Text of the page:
Govt provides indirect, hidden subsidies – Najib

Najib waving to the press during a visit to the Treasury at the Finance Ministry to check on the final preparations for the Budget 2018 which he will table today at the Dewan Rakyat. — Bernama photo

PUTRAJAYA: Prime Minister Datuk Seri Najib Tun Razak says the government has provided numerous indirect and hidden subsidies in various areas that people are not aware of.

“In fact, there were a lot of hidden subsidies given in terms of healthcare, high education and tariffs which the government did not get any credit for,” he said during a briefing with editors here yesterday.

Also present were Second Finance Minister Datuk Seri Johari Ghani and Treasury secretary-general Tan Sri Dr Mohd Irwan Serigar.

Najib will table Budget 2018 in Dewan Rakyat today.

For example, he said, about RM24 billion has been set aside for the healthcare sector when only RM600 million were collected from providing such services while the country’s electricity tariff was among the lowest in the world because of the gas subsidy.

In fact, he pointed out that the people had even benefitted from the reduction in corporate and personal income taxes with the introduction of the Goods and Services Tax (GST).

On the opposition’s proposal to bring back the Sales and Services Tax (SST) to replace the GST in its  Alternative Budget, Najib said, the GST has drastically reduced the number of people and companies that were able to evade taxes under the previous SST and has helped reduce the size of the ‘black economy’.

Najib pointed out that the courage to introduce the GST as well as rationalisation in subsidy has enabled the country to be rated ‘A-’ with a stable outlook by rating agencies when they have downgraded the outlook of many other countries.

Replying to a question on the much lower corporate tax in Singapore compared to Malaysia, he said, the costs of doing business in the republic were high and as such, many international firms were keen to transfer their operations to Malaysia where the costs were lower.

Touching on the 2018 Budget, he said, the calculation would be premised on the assumption of an average crude oil price of US$50 (US$1 = RM4.23) per barrel as compared to US$45 for the 2017 Budget and that the fiscal deficit will be slightly reduced from the 3.0 per cent expected for 2017.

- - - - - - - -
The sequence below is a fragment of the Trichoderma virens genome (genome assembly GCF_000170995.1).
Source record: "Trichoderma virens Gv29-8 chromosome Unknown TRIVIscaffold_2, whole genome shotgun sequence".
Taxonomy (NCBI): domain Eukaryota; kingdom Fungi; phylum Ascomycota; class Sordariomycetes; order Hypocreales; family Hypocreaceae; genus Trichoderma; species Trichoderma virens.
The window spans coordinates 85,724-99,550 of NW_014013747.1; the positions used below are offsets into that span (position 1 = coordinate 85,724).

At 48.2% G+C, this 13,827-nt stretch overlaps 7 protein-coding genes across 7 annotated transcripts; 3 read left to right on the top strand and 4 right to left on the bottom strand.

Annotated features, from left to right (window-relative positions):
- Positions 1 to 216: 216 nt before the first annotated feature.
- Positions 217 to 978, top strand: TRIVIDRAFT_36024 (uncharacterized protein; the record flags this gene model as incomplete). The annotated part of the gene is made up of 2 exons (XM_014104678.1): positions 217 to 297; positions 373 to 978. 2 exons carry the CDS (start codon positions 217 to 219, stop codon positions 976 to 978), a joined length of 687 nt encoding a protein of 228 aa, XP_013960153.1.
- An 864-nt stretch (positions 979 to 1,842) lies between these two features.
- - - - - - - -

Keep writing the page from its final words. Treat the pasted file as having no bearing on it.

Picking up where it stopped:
Najib said that the issue of the cost of living has been overplayed.

Nevertheless, he said, the Budget will address and include many measures to deal with this issue.

The Budget will also include products and initiatives connected with the National Transformation 2050 and at the same time, reflects the aspiration of the rakyat based on the series of dialogue.

However, there is a limit to what the government can do as every measures had to be accounted for.

“There is no such thing as a free lunch, everything have to be accounted for in order to support the measures.

“For example, if you want free higher education, you have to pay in terms  of higher income tax. All the countries that adopted free higher education, their tax rates are 45 to 50 per cent. So which one do you want? You have to make a choice,” he said.

He said the opposition was making promises that could not be delivered in wanting to give free education and restructuring the National Higher Education Fund Corporation loans which stood at RM40 billion.

On the declining development expenditure in the Budget allocation, he said, the government could not keep on pump-priming the economy as it has to keep down the deficit.

However, he said, the Budget would be mildly expansionary with a number of programmes but within the government’s affordability.

He said the government’s transformation has also resulted in the private sector now becoming the engine of growth, accounting for two thirds of the investment compared to the public sector.

True to that, Najib also said that founder/executive chairman of Alibaba Group, Jack Ma, would  be in Malaysia on Nov 3, 2017 at the opening of the Digital Free Trade Zone which would provide physical and virtual zones to facilitate small and medium enterprises to capitalise on growth of the Internet economy and cross-border e-Commerce activities. — Bernama

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